Chapter 15: Working with musicians
Building healthy relationships with the artists performing at your venue will not only increase your chances of hosting great entertainment, it will help ensure that Victoria has a vibrant live music industry and creative economy for many years to come. Without musicians there is no live music industry! Venues have a duty of care to remunerate artists fairly for their work (taking into account the overheads musicians bear) and to treat musicians responsibly and ethically at all times. MusicNT recommends adopting the below strategies in order to become the best venue possible for musicians, audiences and staff alike and create an environment that bands will want to return to time and time again.
Hire / Nominate a Band Booker
Venue owners/managers should nominate a band liaison officer to act as the point of contact for bands, choose/book/program bands, welcome them through the venue and respond to their requirements during the show. Making a member of staff responsible for these duties will ensure that musicians performing at your venue are aware of your expectations and any issues before or during the show can be resolved quickly and effectively.
A great booker/programmer has great taste in music, appreciation and knowledge of the music genres that the venue intends to book, great communication skills, attention to detail, basic knowledge of sound and tech requirements, great customer service skills and attention to detail and an understanding of the needs of a performing musician. The booker/programmer should liaise with other venue staff regularly and brief them on the entertainment program, payment processes and show details so that all staff are adequately prepared for the show.
Communication is Key
Clear confirmation with the artists/band managers/agents prior to the show is crucial to ensure all parties are on the same page regarding show details, payment and expectations. It is important to understand and respect the role of the manager and agent, and if an artist has a manager or agent, the initial approach and negotiation should be done via this person.
Industry standard is to email performance contract agreements and worksheets to artists that underline all duties and responsibilities of both parties upon confirming the date of the show. Bookers should email or call all artists/artist managers/agents in the lead up to the show to ensure they are across all details and to avoid any confusion on the night, especially issues such as production and payment.
Know Who You Are Dealing With
It should be clear to everyone involved who the contracting parties are, and who is authorised to
represent and negotiate on behalf of the venue and band. The full (legal) names of the parties should be clear on the performance/booking agreement and worksheet – see below.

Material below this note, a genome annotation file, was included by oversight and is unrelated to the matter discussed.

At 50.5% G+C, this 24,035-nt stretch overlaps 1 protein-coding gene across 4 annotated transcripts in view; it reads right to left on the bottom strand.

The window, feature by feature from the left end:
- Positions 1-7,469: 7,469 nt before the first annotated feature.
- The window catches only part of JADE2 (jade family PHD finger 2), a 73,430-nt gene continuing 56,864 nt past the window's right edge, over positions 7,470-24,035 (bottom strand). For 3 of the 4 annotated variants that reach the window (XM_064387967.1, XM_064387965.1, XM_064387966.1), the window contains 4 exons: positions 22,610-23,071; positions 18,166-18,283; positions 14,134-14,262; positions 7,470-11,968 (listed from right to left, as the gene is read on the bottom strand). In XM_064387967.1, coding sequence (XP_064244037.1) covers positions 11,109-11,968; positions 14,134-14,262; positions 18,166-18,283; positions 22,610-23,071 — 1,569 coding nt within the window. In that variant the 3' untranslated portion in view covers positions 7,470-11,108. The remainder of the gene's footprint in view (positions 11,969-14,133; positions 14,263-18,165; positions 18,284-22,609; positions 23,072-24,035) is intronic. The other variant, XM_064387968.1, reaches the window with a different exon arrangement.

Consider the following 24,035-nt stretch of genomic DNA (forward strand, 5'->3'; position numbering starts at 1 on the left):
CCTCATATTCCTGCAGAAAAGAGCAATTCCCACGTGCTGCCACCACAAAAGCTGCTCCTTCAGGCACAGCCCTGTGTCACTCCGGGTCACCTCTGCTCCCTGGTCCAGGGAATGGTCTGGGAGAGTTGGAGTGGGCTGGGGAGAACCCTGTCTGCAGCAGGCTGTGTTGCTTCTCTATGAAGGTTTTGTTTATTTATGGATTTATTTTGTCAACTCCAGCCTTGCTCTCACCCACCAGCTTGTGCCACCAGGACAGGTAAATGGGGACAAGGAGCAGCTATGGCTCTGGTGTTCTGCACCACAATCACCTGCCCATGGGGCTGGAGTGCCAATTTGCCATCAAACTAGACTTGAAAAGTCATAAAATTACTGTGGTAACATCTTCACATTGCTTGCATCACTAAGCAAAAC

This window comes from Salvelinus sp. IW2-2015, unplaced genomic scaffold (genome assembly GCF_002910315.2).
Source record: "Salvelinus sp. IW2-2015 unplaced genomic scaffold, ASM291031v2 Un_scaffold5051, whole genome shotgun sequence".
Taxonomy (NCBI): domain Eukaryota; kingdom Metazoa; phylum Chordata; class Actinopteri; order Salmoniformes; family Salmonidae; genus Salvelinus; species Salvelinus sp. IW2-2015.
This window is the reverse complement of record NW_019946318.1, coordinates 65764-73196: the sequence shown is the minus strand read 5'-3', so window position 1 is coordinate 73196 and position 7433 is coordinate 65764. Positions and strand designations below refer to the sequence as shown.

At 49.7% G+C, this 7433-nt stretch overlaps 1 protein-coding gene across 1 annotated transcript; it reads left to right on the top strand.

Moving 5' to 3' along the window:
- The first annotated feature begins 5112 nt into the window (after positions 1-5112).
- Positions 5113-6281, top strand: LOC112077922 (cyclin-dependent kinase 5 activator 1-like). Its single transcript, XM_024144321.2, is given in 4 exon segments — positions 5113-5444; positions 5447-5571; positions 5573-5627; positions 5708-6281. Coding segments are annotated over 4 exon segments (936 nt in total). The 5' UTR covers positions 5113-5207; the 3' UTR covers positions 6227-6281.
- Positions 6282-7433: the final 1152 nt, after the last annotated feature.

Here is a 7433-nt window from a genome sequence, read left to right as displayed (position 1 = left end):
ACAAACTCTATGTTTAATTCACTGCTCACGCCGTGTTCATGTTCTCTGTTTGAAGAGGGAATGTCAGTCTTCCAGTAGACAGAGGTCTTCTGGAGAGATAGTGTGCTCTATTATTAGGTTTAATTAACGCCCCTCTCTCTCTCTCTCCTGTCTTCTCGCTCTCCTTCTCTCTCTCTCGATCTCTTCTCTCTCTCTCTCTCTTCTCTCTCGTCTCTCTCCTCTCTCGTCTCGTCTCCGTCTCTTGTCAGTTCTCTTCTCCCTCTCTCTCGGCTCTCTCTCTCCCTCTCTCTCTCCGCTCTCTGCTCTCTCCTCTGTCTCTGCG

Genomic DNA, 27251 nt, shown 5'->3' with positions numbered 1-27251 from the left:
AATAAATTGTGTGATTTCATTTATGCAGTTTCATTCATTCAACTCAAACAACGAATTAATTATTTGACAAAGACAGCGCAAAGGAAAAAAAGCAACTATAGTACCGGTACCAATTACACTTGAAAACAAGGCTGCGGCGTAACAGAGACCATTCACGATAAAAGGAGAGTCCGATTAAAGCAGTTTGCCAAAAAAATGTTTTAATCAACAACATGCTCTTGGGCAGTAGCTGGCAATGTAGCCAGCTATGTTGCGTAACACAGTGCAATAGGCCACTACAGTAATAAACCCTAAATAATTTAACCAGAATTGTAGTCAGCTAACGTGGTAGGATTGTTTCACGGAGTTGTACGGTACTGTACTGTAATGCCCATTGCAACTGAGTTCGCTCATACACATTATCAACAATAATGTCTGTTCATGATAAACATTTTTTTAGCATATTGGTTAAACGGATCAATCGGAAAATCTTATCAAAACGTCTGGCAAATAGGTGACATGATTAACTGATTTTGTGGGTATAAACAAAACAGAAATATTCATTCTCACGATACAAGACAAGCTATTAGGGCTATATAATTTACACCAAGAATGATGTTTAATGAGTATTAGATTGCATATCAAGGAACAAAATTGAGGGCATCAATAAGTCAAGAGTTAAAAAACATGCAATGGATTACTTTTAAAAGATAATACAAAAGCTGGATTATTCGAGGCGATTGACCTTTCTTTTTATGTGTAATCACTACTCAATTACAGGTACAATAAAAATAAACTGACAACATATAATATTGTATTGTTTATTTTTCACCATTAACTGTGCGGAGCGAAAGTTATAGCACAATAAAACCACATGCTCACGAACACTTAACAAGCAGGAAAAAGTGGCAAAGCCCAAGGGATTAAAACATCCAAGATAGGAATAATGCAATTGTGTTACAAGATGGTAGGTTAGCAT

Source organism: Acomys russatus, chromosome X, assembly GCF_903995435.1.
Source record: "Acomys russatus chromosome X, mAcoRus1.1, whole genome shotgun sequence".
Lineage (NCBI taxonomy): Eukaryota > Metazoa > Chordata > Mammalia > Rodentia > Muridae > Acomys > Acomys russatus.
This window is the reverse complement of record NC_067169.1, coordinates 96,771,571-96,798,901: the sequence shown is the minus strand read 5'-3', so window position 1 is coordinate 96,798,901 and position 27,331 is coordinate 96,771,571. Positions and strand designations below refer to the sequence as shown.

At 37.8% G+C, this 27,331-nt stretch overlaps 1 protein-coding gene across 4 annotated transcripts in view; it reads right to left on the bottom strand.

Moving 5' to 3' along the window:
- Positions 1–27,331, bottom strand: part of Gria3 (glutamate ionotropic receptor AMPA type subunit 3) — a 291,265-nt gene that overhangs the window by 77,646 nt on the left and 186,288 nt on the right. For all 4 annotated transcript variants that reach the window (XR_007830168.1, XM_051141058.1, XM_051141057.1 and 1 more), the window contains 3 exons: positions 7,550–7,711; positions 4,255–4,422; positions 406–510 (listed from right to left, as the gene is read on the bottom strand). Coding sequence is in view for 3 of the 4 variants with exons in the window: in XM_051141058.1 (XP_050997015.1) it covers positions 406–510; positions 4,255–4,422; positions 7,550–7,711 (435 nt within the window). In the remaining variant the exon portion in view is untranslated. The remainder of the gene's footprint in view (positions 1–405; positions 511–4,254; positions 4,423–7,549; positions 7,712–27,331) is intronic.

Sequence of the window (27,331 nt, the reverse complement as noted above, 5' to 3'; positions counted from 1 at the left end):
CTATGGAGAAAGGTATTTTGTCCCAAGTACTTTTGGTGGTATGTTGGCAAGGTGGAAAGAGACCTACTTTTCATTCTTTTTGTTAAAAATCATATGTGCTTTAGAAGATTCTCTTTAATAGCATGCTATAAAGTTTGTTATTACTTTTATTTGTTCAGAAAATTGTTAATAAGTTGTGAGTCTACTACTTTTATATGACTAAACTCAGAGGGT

Create Contracts and Worksheets
Standard industry practice when booking musicians to perform at a venue is to send the artists a legally binding performance agreement that outlines all relevant details around the performance, including performance fee, date and time of the show, set/performance duration, breaks and other terms and conditions. Typically, this agreement is sent to artists upon confirmation of the booking (approximately 4 or so weeks ahead of the performance, sometimes more).
Any expectations around what the artists will provide as part of their performance service in terms of promotion, equipment hire, ticketing etc. should be included, and both parties should sign it to acknowledge their understanding and agreement. The performance agreement should be as clear as possible and contact details of management/the party responsible for payment should be articulated. If the venue wishes to
ask for exclusivity from the artist, this should be clear and negotiated in advance on a case-by-case basis, and should only be included if it is beneficial to both parties. Factors such as kilometre radius, dates in between shows,
and ticketed vs guarantee performances can be discussed in relation to exclusivity with reasonable consideration provided for working musicians. Set lengths and start times are negotiable and can vary depending on fee, geographical location and the number of acts on the bill. Corporate and special events (e.g. weddings) may attract a higher fee and longer and/or multiple sets. Refer to MEAA for guidance on industry award rates. Closer to the show date, industry practice is to send
the artists a worksheet which outlines details of the performance around production, sound check, set times and rider (this is a separate document to the performance contract and is not legally binding).
Be aware that musicians have rights and many newcomers to the industry may need to seek advice on topics such as performance agreements, copyright law, tax and insurance. Support acts should also be sent performance
agreements and worksheets – whoever books the supports (either the venue or the headline artist) should communicate the relevant information to the act prior to the show.
When negotiating performance agreements with
musicians to perform at your venue, provide them with the Live Show Checklist and Resources for Musicians (Appendix of these guidelines).
Negotiating the deal
Musicians should be fairly remunerated for their